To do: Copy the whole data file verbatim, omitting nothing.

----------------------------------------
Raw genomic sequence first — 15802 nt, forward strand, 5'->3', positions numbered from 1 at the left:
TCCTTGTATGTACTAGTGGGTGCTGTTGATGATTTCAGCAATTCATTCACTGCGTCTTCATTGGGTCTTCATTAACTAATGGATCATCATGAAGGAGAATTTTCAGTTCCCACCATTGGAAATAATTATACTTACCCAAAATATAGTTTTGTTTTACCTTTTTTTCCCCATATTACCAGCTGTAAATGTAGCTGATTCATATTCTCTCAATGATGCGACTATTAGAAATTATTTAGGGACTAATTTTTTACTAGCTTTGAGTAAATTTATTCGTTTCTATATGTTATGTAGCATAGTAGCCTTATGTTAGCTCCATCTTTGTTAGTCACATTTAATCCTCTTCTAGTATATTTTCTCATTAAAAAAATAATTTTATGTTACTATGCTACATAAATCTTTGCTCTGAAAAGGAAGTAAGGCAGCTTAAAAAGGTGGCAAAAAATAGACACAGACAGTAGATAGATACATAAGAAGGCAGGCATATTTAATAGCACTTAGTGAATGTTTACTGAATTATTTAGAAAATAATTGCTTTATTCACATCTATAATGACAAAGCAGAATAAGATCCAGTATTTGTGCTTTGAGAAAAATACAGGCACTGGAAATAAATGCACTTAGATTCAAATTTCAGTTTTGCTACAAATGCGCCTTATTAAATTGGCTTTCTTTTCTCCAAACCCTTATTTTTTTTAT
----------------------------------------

Raw genomic sequence first — 15802 nt, forward strand, 5'->3', positions numbered from 1 at the left:
TCCTTGTATGTACTAGTGGGTGCTGTTGATGATTTCAGCAATTCATTCACTGCGTCTTCATTGGGTCTTCATTAACTAATGGATCATCATGAAGGAGAATTTTCAGTTCCCACCATTGGAAATAATTATACTTACCCAAAATATAGTTTTGTTTTACCTTTTTTTCCCCATATTACCAGCTGTAAATGTAGCTGATTCATATTCTCTCAATGATGCGACTATTAGAAATTATTTAGGGACTAATTTTTTACTAGCTTTGAGTAAATTTATTCGTTTCTATATGTTATGTAGCATAGTAGCCTTATGTTAGCTCCATCTTTGTTAGTCACATTTAATCCTCTTCTAGTATATTTTCTCATTAAAAAAATAATTTTATGTTACTATGCTACATAAATCTTTGCTCTGAAAAGGAAGTAAGGCAGCTTAAAAAGGTGGCAAAAAATAGACACAGACAGTAGATAGATACATAAGAAGGCAGGCATATTTAATAGCACTTAGTGAATGTTTACTGAATTATTTAGAAAATAATTGCTTTATTCACATCTATAATGACAAAGCAGAATAAGATCCAGTATTTGTGCTTTGAGAAAAATACAGGCACTGGAAATAAATGCACTTAGATTCAAATTTCAGTTTTGCTACAAATGCGCCTTATTAAATTGGCTTTCTTTTCTCCAAACCCTTATTTTTTTTAT